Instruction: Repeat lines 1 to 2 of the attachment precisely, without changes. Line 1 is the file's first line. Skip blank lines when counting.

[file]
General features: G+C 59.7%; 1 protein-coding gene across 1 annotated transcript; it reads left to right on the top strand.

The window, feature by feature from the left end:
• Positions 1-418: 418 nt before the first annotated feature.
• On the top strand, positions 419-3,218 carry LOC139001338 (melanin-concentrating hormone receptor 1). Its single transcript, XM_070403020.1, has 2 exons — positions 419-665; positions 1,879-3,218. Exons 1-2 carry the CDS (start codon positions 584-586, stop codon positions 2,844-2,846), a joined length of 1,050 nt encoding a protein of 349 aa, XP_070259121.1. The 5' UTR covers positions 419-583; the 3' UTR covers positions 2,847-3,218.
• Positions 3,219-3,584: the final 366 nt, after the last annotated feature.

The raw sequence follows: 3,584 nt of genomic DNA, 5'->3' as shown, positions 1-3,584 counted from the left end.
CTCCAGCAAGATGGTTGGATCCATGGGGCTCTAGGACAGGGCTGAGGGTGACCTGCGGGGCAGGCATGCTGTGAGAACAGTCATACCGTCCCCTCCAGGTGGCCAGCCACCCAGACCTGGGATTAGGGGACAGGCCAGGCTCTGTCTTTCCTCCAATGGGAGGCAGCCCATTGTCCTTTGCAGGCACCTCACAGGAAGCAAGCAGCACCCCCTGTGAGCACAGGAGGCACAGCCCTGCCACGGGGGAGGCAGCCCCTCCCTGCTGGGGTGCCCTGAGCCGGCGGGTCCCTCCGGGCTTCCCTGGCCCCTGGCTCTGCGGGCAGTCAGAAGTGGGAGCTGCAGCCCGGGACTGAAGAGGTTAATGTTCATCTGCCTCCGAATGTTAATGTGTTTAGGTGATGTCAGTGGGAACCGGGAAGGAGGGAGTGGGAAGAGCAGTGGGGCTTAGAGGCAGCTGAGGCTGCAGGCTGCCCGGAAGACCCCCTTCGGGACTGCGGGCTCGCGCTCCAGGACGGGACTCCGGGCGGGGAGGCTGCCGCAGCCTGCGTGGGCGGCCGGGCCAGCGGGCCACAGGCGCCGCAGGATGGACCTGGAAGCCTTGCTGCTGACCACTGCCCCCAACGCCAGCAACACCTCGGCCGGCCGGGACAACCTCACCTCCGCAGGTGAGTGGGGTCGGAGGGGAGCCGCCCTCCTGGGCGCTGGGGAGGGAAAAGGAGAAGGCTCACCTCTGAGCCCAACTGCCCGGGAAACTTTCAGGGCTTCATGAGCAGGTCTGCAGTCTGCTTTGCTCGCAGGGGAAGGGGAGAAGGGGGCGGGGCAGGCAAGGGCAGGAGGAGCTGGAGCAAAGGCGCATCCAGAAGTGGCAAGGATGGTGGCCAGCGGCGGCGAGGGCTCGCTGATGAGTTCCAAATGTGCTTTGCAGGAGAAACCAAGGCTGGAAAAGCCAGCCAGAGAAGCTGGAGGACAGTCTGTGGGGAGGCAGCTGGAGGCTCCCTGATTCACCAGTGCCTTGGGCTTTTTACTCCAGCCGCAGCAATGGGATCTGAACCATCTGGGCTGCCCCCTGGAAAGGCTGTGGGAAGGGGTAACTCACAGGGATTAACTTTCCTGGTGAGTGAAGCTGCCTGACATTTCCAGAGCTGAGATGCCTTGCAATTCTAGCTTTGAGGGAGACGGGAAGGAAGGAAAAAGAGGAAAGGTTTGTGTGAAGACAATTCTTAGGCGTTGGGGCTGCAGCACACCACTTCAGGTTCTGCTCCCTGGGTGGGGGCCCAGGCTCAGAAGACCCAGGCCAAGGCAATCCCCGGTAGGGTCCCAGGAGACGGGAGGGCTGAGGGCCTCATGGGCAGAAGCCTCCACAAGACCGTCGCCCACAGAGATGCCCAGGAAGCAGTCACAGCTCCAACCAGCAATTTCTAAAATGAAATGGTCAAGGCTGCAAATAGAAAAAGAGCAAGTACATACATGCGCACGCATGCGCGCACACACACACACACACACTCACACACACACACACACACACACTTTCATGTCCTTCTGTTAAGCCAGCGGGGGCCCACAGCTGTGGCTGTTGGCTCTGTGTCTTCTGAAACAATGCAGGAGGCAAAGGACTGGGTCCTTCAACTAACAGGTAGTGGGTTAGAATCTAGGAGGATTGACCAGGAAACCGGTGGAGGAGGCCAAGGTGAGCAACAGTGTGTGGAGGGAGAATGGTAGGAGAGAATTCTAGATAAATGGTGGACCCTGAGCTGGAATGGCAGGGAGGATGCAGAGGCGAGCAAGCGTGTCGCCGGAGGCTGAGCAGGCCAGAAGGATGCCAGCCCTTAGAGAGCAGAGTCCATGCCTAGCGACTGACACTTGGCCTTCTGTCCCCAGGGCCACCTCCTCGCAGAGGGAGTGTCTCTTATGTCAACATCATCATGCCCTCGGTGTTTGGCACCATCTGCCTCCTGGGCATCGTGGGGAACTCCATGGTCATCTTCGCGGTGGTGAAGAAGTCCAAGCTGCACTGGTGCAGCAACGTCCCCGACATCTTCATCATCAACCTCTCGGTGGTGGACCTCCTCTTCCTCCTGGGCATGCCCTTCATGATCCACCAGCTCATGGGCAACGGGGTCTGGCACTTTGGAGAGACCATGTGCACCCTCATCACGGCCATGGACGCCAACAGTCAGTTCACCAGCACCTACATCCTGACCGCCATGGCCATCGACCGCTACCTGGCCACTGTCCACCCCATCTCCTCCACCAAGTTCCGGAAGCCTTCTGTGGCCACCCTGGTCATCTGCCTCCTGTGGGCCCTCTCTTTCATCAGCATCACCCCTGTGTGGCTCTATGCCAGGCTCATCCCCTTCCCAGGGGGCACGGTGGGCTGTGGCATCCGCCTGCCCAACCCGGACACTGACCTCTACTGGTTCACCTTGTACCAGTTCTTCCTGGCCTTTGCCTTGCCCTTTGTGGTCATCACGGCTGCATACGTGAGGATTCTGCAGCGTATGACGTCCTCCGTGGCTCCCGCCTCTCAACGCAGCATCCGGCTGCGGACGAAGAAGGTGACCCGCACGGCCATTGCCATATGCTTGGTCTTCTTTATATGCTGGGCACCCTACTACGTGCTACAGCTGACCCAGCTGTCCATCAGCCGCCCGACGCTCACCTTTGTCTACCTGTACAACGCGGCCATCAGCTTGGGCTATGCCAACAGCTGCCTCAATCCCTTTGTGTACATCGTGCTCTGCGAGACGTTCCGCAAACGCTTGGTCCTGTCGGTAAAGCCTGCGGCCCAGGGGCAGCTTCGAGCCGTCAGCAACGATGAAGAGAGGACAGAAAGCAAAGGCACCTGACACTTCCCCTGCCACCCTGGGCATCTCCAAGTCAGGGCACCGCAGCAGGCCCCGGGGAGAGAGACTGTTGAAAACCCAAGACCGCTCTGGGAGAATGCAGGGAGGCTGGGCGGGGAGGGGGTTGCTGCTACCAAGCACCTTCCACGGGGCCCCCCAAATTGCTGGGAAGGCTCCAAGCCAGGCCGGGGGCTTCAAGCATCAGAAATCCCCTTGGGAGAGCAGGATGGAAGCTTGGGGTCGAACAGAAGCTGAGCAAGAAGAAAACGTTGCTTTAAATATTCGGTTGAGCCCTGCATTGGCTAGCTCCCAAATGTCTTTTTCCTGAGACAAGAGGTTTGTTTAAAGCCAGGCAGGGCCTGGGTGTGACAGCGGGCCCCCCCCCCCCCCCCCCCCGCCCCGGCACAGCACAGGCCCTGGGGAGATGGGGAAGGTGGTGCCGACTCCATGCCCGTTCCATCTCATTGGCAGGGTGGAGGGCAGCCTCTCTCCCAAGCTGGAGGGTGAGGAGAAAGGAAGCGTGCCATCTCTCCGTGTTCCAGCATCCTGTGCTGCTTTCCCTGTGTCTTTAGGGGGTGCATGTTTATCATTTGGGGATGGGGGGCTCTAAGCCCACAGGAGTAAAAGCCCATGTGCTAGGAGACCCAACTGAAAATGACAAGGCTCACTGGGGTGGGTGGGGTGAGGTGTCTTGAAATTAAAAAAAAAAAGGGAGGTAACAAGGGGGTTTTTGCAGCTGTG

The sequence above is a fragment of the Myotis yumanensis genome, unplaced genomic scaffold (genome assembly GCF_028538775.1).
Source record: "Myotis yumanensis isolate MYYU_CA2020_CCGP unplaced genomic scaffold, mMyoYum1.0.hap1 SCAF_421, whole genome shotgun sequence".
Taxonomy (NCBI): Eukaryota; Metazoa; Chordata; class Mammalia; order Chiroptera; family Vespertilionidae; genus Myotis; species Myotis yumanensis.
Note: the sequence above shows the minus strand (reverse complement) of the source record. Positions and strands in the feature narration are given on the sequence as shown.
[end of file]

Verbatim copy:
General features: G+C 59.7%; 1 protein-coding gene across 1 annotated transcript; it reads left to right on the top strand.

The window, feature by feature from the left end: